Advent and Christmas - Week 01

First Sunday of Advent

(From Conversation with God, Fernandez Carvajal)

"Almighty God, grant us the will to greet our Saviour with our good works when He comes, so that we may be worthy to be on His right hand and possess the kingdom of heaven." Everybody knows, even those of us who have lived most unadventurously, says Ronald Knox in a sermon on Advent, what it is to plod on for miles, it seems, eagerly straining your eyes towards the lights that, somehow, mean home. How difficult it is, when you are doing that to judge distances! In pitch darkness, it might be a couple of miles to your destination, it might be a few hundred yards. So it was, I think, with the Hebrew prophets, as they looked forward to the redemption of their people. They could not have told you, within a hundred years, within five hundred years, when it was the deliverance would come. They only knew that, some time, the stock of David would burgeon anew; some time, a key would be found to fit the door of their prison house; some time, the light that only showed, now, like a will-o'-the-wisp on the horizon would broaden out, at last, into the perfect day.

This attitude of expectation is one which the Church wants to encourage in us, her children, permanently. She sees it as an essential part of our Christian drill that we should still be looking forward; getting on for two thousand years, now, since the first Christmas Day came and went, and we must still be looking forward. So she encourages us, during Advent, to take the shepherd-folk for our guides, and imagine ourselves travelling with them, at dead of night, straining our eyes towards that chink of light which streams out, we know, from the cave at Bethlehem.

When the Messiah came, few really were expecting him. He came unto his own and his own received him not. Most men of that time had been blind to what was most essential in their lives and in the life of the world. Watch, therefore, Our Lord tells us in today's gospel. Wake from sleep, St Paul echoes. For we too can forget what is most fundamental in our existence, what our life here on earth is about.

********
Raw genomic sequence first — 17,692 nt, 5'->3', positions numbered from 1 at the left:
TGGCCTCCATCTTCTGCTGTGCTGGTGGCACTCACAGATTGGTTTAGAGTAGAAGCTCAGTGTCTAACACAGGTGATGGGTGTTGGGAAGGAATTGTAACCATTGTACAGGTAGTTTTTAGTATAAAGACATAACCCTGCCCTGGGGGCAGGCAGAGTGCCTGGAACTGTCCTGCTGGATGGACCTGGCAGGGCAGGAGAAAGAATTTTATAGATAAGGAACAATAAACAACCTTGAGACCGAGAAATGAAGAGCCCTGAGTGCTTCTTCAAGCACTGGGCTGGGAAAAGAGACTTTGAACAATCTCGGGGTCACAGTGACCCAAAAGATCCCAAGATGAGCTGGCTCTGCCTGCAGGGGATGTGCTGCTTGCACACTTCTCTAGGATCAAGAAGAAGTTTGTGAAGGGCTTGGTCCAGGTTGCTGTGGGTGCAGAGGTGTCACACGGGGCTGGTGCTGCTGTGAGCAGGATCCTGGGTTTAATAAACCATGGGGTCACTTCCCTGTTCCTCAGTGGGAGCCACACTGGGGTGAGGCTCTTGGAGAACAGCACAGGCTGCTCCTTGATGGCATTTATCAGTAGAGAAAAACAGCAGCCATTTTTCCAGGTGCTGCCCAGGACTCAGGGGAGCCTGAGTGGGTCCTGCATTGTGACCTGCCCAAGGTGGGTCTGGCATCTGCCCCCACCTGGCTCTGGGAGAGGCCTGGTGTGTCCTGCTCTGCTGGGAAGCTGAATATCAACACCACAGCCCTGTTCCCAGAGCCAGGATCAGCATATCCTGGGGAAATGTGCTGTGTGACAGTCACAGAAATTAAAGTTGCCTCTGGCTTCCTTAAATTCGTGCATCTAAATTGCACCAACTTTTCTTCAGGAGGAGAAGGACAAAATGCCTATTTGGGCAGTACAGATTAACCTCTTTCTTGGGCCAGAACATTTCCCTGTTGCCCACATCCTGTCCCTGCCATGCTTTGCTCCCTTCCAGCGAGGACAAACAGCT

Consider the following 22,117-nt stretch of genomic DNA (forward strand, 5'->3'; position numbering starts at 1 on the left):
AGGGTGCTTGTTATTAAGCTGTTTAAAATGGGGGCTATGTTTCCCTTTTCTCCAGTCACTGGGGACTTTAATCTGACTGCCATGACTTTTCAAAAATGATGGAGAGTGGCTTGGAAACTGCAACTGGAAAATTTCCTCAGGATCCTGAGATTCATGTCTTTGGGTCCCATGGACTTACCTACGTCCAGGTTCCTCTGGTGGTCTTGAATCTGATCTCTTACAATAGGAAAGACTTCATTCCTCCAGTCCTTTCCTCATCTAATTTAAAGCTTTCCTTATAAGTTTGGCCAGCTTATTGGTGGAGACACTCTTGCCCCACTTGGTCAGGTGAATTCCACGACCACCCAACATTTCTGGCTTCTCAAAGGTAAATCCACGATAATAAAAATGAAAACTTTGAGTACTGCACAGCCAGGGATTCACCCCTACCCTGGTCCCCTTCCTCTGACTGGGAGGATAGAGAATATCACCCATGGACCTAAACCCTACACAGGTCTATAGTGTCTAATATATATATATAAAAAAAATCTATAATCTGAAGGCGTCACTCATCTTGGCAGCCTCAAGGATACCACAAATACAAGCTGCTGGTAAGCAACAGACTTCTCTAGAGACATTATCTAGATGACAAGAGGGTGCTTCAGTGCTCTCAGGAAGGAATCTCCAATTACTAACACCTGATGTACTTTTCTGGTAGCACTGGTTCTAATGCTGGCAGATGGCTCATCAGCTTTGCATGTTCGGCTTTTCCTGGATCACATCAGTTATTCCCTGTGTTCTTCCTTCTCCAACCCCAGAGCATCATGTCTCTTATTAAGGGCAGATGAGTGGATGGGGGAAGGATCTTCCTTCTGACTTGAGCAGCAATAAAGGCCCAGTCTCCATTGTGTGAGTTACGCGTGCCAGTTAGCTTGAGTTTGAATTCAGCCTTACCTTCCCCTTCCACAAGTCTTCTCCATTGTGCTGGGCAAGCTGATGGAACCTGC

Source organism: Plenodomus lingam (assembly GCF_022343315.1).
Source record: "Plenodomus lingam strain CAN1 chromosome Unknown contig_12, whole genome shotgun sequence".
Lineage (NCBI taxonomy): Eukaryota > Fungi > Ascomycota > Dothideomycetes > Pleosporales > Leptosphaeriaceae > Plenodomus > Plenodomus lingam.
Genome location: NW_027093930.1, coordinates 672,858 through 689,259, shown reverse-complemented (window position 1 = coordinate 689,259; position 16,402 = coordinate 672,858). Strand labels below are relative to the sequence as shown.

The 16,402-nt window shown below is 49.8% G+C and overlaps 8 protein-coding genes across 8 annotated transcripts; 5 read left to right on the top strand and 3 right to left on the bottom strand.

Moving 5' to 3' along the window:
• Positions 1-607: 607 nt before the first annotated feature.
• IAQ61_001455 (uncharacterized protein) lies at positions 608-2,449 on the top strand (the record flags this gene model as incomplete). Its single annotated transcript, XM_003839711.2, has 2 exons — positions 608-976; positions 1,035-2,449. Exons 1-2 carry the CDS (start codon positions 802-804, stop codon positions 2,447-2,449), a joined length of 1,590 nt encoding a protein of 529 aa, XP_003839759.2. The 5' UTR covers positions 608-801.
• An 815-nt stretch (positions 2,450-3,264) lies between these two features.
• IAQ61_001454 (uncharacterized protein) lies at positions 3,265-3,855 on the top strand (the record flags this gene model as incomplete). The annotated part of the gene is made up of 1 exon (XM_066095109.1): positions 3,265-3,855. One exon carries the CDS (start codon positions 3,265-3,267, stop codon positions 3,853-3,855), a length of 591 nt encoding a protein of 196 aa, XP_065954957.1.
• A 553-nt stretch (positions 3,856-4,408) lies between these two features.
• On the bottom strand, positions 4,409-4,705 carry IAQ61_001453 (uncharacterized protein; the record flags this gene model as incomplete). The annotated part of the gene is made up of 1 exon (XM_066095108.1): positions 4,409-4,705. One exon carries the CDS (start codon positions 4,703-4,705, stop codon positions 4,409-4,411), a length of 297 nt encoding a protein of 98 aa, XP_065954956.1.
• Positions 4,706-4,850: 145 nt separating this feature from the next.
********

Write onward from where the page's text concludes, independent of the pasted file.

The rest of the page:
The Church reminds us of this with a four-week period of preparation, so that we can get ourselves ready to celebrate Christmas once more. And at the same time so that, with the first coming to the world of God made Man, we may be heedful of those other ?advents' of God - first when we die, and then again at the end of time. The holy season is thus a time of preparation and of hope.

Come, 0 Lord, and do not delay. Let us make straight His path. The Lord is soon to arrive. If we are aware that our sight is clouded and that we don't see clearly the radiance emanating from Bethlehem, from the infant Jesus, it is time to rid ourselves of whatever impairs our vision. Now is the time for a special good examination of conscience and for a thorough interior purification which will befit us to receive and to welcome that expected guest who is God. It is the moment to take note of the things that separate us from Him, to loosen their hold and cast them from us. Our examination, then, must penetrate to the very roots of our actions and scrutinize deep down in our hearts the motives which inspire our actions.


Sunday 24 December:
08h00 – Mass
09h30 – Mass
11h00 – Mass
17h30 – Christmas Carols
18h00 – Christmas Vigil Mass

Monday 25 December:
08h00 – Christmas Mass
09h30 – Christmas Mass
11h00 – Christmas Mass

Tuesday 26 December:
08h00 – Mass (St Stephen)

Wednesday 27 December:
07h00 – Mass (St John)

Sunday 31 December:
08h00 – Mass
09h30 – Mass
11h00 – Mass

Monday 1 January:
08h00 – Mass (Solemnity of Mary Mother of God)


Monday to Friday: 07h00

Saturday: 07h00 18h00 (Vigil Mass)

Sunday: 08h00 09h30 11h00


Before every morning Mass.

Before and during Saturday evening and Sunday Masses.

For confession outside of these times, please contact Fr Joe or the Parish Office.